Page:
‘Ingredients of Us’ explores marriage, career and dessert

Chimacum author to hold book launch Thursday at Finnriver

CHIMACUM — You’ll need four shots of espresso, a pound of butter, a splash of milk, a teaspoon of vanilla and plenty of confectioner’s sugar.

We’re talking about the frosting for Triple-Layer Espresso Seduction Brownies, one of many sexy recipes in “The Ingredients of Us,” a new book from a local writer.

This is no cookbook; it’s a novel from the mind, soul and kitchen of Nicole J. Persun, pen name Jennifer Gold. “Ingredients” brings us inside the life of a woman striving to realize dual dreams: a healthy career and a loving marriage. She’s Elle, passionate baker and business owner, married to Tom, a professor whom she discovers has been unfaithful. They’re Seattleites; their first trip together back when they were dating was to a bed and breakfast at Lake Sutherland.

Tom’s affair knocks Elle off her feet. She tries burying herself in work; she tries picking up a handsome young dude at the nightclub. We travel across time, to her courtship with Tom, to the days and weeks after the discovery and to the extreme early mornings when Elle starts her work day.

Elle struggles with insecurity while Tom, for his part, isn’t just a rotten jerk. In telling their story, Persun wanted to explore that “nothing in relationships is black and white. I wanted to take that common trope, that the cheating husband is a dimensionless bad guy, and explore the gray area in between … I wanted to write a story about real people living real lives — the good moments, the bad moments, and all the messy stuff.”

The best compliment readers have given, she added, is that they identified with Tom.

“I love that,” she said. Persun’s fondest hope is to put a little more empathy out there.

The author, who grew up in Port Townsend, will host a book launch party from 6 p.m. to 8 p.m. Thursday at Finnriver Farm & Cidery, 124 Center Road. Persun will read from “Ingredients,” Anna Quinn of Port Townsend’s Imprint Books will sell copies for signing, and guests will have a chance to taste desserts featured in the novel. The author will also take questions and give away prizes.

It was soon after high school that Persun started her own baking life at Farm’s Reach Cafe in Chimacum.

“I learned a whole darn lot,” she said, not just about the power of sugar and flour but also about community, camaraderie and the life of a small business. In the back room where she baked all day, her mind expanded like a loaf in the oven. “The Ingredients of Us” was born of a recipe for lemon tarts — and her imagining of a woman pouring her turbulent, sour emotions into the bowl with the lemon juice.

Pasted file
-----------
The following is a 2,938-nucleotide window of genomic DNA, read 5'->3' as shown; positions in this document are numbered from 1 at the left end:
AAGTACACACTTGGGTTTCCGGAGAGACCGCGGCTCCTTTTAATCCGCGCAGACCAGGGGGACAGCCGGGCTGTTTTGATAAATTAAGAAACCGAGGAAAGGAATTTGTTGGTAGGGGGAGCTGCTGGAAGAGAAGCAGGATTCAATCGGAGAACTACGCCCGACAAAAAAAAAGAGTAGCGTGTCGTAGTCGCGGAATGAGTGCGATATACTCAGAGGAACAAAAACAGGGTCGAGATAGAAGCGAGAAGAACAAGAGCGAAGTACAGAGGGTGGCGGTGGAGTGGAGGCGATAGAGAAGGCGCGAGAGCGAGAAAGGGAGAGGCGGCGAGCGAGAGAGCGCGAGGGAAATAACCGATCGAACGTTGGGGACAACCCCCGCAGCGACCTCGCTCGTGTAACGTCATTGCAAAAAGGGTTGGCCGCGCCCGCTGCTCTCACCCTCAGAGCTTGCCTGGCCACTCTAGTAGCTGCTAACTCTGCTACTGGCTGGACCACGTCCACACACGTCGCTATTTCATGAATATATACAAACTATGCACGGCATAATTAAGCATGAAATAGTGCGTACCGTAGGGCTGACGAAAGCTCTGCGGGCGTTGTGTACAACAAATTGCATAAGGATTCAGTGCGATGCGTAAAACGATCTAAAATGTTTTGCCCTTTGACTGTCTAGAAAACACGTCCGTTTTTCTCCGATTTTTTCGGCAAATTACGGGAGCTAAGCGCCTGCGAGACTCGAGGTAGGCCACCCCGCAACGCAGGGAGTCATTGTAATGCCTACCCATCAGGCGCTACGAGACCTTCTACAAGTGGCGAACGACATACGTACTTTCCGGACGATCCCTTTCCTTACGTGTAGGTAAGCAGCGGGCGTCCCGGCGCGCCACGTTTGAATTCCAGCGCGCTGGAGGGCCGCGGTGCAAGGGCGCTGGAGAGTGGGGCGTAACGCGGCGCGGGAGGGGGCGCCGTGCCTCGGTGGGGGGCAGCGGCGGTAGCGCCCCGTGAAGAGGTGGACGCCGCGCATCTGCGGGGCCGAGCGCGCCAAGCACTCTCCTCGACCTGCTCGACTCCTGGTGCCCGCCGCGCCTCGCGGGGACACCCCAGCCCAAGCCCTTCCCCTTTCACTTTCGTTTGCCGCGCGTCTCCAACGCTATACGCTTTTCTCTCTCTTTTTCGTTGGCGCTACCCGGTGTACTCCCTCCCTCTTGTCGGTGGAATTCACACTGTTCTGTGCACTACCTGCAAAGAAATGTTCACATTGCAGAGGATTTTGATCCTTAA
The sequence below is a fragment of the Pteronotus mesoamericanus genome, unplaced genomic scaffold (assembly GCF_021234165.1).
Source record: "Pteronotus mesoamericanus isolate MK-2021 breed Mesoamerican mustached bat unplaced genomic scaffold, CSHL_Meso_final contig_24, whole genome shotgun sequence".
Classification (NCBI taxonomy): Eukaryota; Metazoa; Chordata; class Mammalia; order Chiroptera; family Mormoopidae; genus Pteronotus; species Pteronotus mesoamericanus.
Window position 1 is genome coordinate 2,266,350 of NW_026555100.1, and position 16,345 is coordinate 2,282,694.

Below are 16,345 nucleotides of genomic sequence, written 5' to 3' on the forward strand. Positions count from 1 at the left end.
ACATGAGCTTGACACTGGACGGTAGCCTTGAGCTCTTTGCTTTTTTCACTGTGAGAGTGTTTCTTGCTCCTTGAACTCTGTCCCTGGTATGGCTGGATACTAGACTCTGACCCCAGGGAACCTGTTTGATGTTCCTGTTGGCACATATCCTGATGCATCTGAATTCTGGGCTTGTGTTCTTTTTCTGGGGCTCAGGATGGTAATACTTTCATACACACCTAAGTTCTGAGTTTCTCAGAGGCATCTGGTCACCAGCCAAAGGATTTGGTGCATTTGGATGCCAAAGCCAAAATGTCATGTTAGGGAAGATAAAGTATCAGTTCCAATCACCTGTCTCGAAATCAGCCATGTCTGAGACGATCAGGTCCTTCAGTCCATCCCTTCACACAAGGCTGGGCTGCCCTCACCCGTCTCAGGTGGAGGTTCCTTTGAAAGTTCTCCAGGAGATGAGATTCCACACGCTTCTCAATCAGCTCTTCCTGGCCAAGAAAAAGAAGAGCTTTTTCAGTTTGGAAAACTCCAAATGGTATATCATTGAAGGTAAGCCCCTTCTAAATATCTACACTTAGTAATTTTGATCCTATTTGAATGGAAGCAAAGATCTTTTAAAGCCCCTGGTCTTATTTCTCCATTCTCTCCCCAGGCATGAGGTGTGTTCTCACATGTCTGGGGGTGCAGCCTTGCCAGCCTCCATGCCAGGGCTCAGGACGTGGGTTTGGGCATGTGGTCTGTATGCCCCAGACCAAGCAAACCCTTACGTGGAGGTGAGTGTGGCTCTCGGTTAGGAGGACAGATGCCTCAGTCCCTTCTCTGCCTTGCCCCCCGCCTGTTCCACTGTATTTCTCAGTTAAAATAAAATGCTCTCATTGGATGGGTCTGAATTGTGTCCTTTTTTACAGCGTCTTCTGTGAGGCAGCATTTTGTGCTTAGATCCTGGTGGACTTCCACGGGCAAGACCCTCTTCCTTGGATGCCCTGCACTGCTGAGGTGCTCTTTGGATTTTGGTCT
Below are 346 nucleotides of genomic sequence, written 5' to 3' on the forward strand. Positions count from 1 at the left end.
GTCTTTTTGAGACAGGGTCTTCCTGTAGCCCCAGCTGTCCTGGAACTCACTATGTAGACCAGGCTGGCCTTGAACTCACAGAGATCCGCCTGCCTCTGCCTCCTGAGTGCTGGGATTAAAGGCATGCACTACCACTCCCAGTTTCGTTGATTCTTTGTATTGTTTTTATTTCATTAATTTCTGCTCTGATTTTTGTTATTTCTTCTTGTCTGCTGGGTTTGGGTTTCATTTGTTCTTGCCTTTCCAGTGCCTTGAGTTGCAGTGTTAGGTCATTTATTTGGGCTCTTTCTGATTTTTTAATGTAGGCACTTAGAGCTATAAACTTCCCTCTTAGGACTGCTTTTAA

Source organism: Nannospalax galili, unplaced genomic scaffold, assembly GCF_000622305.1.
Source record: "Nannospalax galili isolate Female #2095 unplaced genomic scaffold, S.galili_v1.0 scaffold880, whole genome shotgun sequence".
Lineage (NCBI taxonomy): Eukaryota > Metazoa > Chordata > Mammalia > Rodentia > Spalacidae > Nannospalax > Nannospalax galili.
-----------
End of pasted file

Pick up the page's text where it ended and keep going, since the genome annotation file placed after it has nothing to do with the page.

Food can be such a mirror in our lives, Persun said. Baking is so cathartic, in that “you start out with ingredients, you make a mess of your kitchen, and you end up with something sweet and wonderful.”

That’s the hope and desire, anyhow. All is not sweet in “Ingredients.” Much is spicy. Persun writes sex scenes from Elle’s point of view — something she said required a particular sense of freedom.

“If you focus too much on worrying what people will think, you’ll stifle your creativity,” she said.

“ ‘Worrying what people think’ comes in many forms, from wondering if the work is good enough for an agent or publisher, to — in the case of sex — wondering what my friends or, gasp, family are going to think when they read those scenes.”

To write with intimacy and risk, said Persun, one has to let go of such thoughts, or at least move them to a back burner. This is why she writes her first drafts without letting anyone read them.

“Writing about sex is just like writing about other, more mundane things,” she added. Ask: “Who are these two characters? What do they want? How are those wants at odds? How are they in agreement? What emotions are under the surface, driving their actions?”

Persun’s own life took a turn last fall when she and her husband were living in Seattle. She was offered a job as a horse caretaker in Quilcene, and the couple decided to move back home.

“It’s been such a positive thing,” she said.

“The city was so expensive and trafficky. The Peninsula is peaceful, beautiful and has an incredible writing community. I have much more balance in my life. I can breathe; my creativity can breathe.”


Diane Urbani de la Paz, a former features editor for the Peninsula Daily News, is a freelance writer living in Port Townsend.

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